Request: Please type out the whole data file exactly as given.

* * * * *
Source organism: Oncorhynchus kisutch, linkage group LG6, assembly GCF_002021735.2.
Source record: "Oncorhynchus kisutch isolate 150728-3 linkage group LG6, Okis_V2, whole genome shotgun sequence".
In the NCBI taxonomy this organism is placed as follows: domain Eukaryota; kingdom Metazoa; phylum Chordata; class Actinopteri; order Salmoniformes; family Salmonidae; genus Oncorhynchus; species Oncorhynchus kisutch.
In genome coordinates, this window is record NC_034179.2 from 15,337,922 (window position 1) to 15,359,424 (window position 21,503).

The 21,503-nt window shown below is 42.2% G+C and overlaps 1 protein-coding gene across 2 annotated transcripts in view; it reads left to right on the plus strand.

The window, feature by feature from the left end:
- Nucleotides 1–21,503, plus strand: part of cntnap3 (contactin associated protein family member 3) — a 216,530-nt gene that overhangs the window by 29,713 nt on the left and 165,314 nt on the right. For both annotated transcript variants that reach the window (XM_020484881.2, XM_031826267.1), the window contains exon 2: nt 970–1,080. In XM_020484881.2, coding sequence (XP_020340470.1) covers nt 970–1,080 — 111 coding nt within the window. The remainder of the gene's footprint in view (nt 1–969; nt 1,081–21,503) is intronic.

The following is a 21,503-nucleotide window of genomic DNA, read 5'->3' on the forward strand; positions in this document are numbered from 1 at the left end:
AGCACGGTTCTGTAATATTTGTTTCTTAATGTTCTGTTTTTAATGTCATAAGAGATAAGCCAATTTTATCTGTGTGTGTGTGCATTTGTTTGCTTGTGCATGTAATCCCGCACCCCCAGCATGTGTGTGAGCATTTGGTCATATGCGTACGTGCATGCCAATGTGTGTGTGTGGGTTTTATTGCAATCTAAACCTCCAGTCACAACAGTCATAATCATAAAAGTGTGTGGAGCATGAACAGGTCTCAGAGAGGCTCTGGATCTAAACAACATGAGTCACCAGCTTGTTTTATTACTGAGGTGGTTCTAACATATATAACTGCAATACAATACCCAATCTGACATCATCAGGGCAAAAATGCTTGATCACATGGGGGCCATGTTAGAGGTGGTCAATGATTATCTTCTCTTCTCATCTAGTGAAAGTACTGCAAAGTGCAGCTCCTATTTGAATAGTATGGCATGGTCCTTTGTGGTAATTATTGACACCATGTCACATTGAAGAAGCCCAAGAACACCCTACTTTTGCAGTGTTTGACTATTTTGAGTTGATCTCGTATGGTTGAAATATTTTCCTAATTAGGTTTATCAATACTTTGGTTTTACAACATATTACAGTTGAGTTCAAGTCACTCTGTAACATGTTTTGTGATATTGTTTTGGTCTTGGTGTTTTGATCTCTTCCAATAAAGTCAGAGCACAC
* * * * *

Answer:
Source organism: Oncorhynchus kisutch, linkage group LG6, assembly GCF_002021735.2.
Source record: "Oncorhynchus kisutch isolate 150728-3 linkage group LG6, Okis_V2, whole genome shotgun sequence".
In the NCBI taxonomy this organism is placed as follows: domain Eukaryota; kingdom Metazoa; phylum Chordata; class Actinopteri; order Salmoniformes; family Salmonidae; genus Oncorhynchus; species Oncorhynchus kisutch.
In genome coordinates, this window is record NC_034179.2 from 15,337,922 (window position 1) to 15,359,424 (window position 21,503).

The 21,503-nt window shown below is 42.2% G+C and overlaps 1 protein-coding gene across 2 annotated transcripts in view; it reads left to right on the plus strand.

The window, feature by feature from the left end:
- Nucleotides 1–21,503, plus strand: part of cntnap3 (contactin associated protein family member 3) — a 216,530-nt gene that overhangs the window by 29,713 nt on the left and 165,314 nt on the right. For both annotated transcript variants that reach the window (XM_020484881.2, XM_031826267.1), the window contains exon 2: nt 970–1,080. In XM_020484881.2, coding sequence (XP_020340470.1) covers nt 970–1,080 — 111 coding nt within the window. The remainder of the gene's footprint in view (nt 1–969; nt 1,081–21,503) is intronic.

The following is a 21,503-nucleotide window of genomic DNA, read 5'->3' on the forward strand; positions in this document are numbered from 1 at the left end:
AGCACGGTTCTGTAATATTTGTTTCTTAATGTTCTGTTTTTAATGTCATAAGAGATAAGCCAATTTTATCTGTGTGTGTGTGCATTTGTTTGCTTGTGCATGTAATCCCGCACCCCCAGCATGTGTGTGAGCATTTGGTCATATGCGTACGTGCATGCCAATGTGTGTGTGTGGGTTTTATTGCAATCTAAACCTCCAGTCACAACAGTCATAATCATAAAAGTGTGTGGAGCATGAACAGGTCTCAGAGAGGCTCTGGATCTAAACAACATGAGTCACCAGCTTGTTTTATTACTGAGGTGGTTCTAACATATATAACTGCAATACAATACCCAATCTGACATCATCAGGGCAAAAATGCTTGATCACATGGGGGCCATGTTAGAGGTGGTCAATGATTATCTTCTCTTCTCATCTAGTGAAAGTACTGCAAAGTGCAGCTCCTATTTGAATAGTATGGCATGGTCCTTTGTGGTAATTATTGACACCATGTCACATTGAAGAAGCCCAAGAACACCCTACTTTTGCAGTGTTTGACTATTTTGAGTTGATCTCGTATGGTTGAAATATTTTCCTAATTAGGTTTATCAATACTTTGGTTTTACAACATATTACAGTTGAGTTCAAGTCACTCTGTAACATGTTTTGTGATATTGTTTTGGTCTTGGTGTTTTGATCTCTTCCAATAAAGTCAGAGCACAC